Date of Award
Jan Gorak, Ph.D.
Laura Riding Jackson, Seizin Press
With the founding of Seizin Press in 1927, Laura Riding began a new epoch in her career as poet and literary theorist. Along with her partner, Robert Graves, Riding worked among and with important literary tastemakers of the Modernist era, such as Gertrude Stein, Len Lye and James Reeves. Riding's demanding and intense editorial and collaborative style resulted in some unique and fascinating works, such as the bizarrely beautiful Life of the Dead and the egomaniacal The World and Ourselves. Beyond close literary examination of the above works, this study looks at the pressures both within the Seizin Press community and without--such as the demands of new publishing standards on small presses, and the intrusion of the Spanish Civil War. Ultimately, the control Riding exerted on both her own work and the works of those around her reflected more than the hysterical micro-managing of which she and so many other women editors were accused. Instead, her obsessive desire to control every word written by her collaborators and clients spoke to her radical view of language as not only stable, but the only link with ultimate truth. Authors, especially poets, became more and more suspect as purveyors of lies in Riding's point of view. During her years at the press, Riding's understanding of the poet's role in society shifted from one akin to priest into one akin to charlatan. For Riding scholars, it is especially important that we consider the impact of Riding's years at Seizin Press in her infamous disavowal of poetry in 1941. This study therefore works to place in conversation Riding's years at Seizin with her language theories and, in turn, explore the way such theories defined Riding's reality through her work at the press.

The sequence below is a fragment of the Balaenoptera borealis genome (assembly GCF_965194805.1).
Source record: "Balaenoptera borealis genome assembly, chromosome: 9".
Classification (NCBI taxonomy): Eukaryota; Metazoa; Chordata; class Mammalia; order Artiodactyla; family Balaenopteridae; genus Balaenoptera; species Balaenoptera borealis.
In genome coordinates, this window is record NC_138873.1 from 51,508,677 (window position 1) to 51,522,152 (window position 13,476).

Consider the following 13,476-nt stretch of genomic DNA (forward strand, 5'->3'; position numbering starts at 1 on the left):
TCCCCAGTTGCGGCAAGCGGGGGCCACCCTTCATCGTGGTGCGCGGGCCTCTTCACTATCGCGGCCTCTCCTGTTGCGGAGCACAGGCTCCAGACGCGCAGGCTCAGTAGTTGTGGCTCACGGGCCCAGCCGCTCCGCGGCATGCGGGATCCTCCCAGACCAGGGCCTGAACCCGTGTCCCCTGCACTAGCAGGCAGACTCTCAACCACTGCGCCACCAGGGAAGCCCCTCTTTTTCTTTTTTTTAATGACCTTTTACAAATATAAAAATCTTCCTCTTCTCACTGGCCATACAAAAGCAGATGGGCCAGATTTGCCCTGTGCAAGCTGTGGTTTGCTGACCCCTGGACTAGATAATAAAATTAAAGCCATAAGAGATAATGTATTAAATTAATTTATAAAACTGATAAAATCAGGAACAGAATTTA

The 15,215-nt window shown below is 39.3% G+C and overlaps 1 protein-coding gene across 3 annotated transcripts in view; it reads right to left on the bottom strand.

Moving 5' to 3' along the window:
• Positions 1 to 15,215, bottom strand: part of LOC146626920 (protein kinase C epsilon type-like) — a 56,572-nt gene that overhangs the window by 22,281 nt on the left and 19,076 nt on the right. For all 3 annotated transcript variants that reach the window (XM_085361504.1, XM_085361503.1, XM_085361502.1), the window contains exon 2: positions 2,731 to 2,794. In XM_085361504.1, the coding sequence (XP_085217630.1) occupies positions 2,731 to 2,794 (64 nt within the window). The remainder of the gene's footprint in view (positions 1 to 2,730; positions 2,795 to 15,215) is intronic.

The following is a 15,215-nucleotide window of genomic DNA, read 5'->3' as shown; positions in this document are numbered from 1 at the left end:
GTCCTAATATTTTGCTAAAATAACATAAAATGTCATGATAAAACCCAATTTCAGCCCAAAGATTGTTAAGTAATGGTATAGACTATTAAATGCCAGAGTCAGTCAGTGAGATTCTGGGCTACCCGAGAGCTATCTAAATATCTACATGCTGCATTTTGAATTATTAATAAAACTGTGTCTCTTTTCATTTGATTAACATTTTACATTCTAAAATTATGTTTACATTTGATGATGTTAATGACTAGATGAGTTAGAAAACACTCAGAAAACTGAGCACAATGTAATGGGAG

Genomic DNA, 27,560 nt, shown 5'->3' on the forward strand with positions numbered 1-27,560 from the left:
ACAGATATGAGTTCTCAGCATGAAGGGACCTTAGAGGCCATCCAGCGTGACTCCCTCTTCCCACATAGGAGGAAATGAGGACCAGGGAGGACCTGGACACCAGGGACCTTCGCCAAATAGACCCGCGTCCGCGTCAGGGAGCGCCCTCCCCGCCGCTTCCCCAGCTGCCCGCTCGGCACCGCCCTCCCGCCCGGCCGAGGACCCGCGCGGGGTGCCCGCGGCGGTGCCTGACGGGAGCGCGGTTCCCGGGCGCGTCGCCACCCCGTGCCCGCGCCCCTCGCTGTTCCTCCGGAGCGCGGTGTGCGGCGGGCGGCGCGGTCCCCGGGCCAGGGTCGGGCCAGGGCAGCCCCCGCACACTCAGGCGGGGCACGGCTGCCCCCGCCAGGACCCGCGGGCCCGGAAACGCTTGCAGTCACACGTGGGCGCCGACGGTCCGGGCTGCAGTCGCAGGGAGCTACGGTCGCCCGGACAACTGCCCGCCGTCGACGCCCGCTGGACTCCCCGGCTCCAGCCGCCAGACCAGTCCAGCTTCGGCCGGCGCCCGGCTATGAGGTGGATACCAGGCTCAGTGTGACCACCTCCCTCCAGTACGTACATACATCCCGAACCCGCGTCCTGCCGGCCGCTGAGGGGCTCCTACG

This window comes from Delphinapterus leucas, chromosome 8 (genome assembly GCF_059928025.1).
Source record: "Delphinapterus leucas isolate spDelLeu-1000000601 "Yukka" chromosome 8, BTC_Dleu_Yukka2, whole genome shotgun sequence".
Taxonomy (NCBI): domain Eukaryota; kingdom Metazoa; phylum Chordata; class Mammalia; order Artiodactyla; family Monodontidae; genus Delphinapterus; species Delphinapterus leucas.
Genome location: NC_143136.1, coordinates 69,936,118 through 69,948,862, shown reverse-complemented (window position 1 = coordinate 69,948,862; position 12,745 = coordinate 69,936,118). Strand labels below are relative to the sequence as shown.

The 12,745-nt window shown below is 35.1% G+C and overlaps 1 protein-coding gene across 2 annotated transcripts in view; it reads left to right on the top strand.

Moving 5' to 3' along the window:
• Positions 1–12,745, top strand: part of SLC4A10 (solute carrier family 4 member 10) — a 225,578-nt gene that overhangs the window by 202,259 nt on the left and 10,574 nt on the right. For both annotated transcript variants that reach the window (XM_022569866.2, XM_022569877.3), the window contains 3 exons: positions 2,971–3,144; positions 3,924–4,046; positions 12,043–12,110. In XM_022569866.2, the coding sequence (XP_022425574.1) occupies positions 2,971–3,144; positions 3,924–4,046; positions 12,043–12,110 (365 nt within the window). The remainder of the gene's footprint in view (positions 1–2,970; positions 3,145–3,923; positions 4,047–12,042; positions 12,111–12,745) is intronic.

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Whitney, Christina Cain, "Editorial Collaboration and Control: Laura Riding and the Seizen Press Years" (2013). Electronic Theses and Dissertations. 703.
Received from ProQuest
Christina Cain Whitney
Literature, American literature, British and Irish literature